At the Court Theatre
By Dan Zeff
Chicago –Early in “The Originalist” at the Court Theatre, a liberal law school student named Cat is interviewing Supreme Court justice Antonin Scalia for a coveted position as his law clerk. Scalia inquires why she wants the job. Cat responds “You are probably the most polarizing figure in American civic life.” Scalia snarls back “Probably? I hold the title, thank you. Strike the ‘probably.’”
Scalia, who died in 2016, certainly was one of the most controversial figures in the history of the Supreme Court. A rock-ribbed conservative, he fought for a strict interpretation of the Constitution, hence the name “Originalist.” His detractors called him a bully and heartless. He certainly did not suffer fools gladly, fools being anyone who disagreed with him in general and liberals in particular. He had a scathing wit and a ferocious writing style. It was his way or the highway in matters of constitutional interpretation, and he unapologetically took conservative sides against such hot button issues as abortion, same sex marriage, and civil rights.
“The Originalist” is essentially a two-character play that consists of debates between the judge and the liberal law clerk over the correct interpretation of the Constitution. The clerk appealed for understanding and compromise. She asks for the recognition that society has shifted since the Constitution was created more than 300 years ago, shifts that the court should acknowledge. For Scalia, there could be no compromises, no blurring of the law through emotions or sentimentality. The words in the Constitution are final and unalterable. Case closed.
The arguments between a judge and his young clerk may seem limited in interest for the average theatergoer, though a prime topic for the University of Chicago-based audience that patronizes the Court Theatre. But “The Originalist,” though contrived at times, soars because Scalia was a fascinating individual who expressed himself with verve and eloquence, especially in the flawless portrayal by Edward Gero. The man has played Scalia since the play first opened in Washington, D.C. and has remained in the role in subsequent productions throughout the country. Gero bears a strong physical resemblance to the judge and his brilliant performance suggests that the play is unthinkable without him as the star.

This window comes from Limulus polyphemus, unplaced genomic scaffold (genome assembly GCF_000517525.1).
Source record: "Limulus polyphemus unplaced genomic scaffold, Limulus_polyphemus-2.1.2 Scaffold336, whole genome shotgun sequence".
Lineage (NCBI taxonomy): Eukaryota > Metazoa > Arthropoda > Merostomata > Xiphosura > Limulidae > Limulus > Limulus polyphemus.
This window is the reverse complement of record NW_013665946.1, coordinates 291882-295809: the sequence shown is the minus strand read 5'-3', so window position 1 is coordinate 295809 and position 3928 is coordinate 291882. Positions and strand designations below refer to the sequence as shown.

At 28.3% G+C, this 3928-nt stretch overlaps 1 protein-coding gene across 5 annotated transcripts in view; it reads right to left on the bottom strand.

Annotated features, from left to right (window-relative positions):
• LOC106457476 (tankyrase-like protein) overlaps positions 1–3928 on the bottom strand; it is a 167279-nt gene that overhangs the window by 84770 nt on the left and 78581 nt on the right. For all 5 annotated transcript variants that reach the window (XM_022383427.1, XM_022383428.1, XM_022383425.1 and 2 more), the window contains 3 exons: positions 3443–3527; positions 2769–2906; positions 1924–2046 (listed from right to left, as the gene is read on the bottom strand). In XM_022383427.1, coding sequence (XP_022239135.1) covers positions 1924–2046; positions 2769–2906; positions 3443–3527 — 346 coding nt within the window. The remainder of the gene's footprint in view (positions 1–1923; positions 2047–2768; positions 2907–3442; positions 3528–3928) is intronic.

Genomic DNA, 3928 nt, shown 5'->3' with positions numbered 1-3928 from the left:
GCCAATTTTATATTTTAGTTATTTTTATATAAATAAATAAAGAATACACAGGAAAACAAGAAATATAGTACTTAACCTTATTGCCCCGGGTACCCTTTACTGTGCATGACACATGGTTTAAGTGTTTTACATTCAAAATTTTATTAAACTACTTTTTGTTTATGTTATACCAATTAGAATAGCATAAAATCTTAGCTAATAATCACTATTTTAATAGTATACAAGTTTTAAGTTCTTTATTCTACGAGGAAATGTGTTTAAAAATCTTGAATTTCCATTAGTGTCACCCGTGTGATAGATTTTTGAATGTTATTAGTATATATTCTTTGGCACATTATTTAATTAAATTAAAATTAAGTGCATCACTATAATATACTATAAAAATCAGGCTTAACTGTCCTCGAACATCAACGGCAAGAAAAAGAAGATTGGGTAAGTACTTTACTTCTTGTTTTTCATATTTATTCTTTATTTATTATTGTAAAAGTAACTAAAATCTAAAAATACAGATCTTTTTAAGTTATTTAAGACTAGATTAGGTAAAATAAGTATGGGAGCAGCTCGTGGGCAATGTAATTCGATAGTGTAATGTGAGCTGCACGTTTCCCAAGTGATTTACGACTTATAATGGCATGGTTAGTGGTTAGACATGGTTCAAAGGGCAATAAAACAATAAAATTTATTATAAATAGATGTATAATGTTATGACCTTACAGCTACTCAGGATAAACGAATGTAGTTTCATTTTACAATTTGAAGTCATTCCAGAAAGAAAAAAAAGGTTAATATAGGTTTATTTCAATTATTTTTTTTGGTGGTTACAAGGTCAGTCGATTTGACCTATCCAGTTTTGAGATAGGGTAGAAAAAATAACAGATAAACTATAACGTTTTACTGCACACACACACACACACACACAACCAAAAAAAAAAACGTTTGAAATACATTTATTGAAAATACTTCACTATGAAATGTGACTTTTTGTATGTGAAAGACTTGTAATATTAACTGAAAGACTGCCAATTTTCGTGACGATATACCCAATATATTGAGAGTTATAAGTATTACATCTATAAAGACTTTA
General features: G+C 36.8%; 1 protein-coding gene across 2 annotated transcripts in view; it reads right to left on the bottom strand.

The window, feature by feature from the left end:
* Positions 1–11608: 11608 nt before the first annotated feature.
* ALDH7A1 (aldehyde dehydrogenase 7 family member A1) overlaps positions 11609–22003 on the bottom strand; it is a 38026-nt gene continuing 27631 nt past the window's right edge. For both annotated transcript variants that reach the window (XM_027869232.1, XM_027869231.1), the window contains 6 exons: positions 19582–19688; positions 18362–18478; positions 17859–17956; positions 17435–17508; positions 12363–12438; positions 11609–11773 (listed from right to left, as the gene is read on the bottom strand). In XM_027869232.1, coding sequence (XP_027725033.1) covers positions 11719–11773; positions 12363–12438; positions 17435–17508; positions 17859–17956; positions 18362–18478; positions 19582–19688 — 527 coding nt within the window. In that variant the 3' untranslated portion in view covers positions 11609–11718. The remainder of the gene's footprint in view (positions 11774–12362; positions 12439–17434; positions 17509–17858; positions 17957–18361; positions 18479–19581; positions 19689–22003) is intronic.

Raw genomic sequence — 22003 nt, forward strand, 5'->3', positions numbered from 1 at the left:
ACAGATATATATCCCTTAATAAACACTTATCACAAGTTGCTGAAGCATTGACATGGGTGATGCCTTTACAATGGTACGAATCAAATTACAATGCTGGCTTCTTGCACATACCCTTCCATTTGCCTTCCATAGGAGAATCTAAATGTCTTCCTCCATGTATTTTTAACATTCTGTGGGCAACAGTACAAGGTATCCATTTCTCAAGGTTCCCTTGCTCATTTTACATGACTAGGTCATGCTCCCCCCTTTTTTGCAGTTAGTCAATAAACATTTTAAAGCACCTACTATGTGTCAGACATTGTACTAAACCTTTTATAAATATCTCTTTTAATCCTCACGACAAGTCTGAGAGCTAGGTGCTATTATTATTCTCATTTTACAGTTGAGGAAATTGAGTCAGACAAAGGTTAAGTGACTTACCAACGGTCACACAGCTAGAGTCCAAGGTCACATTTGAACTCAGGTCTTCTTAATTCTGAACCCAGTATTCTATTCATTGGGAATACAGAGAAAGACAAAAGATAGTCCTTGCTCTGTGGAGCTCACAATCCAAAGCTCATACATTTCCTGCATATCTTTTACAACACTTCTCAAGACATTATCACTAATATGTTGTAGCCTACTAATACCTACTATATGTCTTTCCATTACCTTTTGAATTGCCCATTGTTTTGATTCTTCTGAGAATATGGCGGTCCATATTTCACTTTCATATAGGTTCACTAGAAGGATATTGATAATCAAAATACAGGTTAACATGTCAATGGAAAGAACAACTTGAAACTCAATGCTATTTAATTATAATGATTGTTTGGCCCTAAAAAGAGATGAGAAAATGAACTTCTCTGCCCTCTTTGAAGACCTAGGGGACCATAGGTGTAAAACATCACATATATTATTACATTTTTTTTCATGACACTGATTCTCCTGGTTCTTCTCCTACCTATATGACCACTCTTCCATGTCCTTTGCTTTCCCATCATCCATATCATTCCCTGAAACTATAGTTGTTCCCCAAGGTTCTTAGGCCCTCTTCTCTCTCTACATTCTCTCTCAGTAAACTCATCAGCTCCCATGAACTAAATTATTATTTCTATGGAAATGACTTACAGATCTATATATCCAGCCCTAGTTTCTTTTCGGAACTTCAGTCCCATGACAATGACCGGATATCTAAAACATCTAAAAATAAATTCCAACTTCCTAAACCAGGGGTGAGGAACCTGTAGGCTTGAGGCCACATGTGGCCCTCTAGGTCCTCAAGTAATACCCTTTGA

Outwardly, playwright John Strand takes no sides in his representation of Scalia, assembling much of the script from the judge’s own words in his published opinions, speeches, and other public utterances. But the bullying and contempt that created so many enemies in real life are leavened in the play by Scalia’s droll wit. His opponents may challenge Scalia as inhumane and unbending in his rigorous reading of the Constitution but in “The Originalist” at least it is difficult to hate the man. He makes us laugh too much with his sarcasm. Scalia was called a “monster” by his opponents, a term the judge himself accepted with some relish.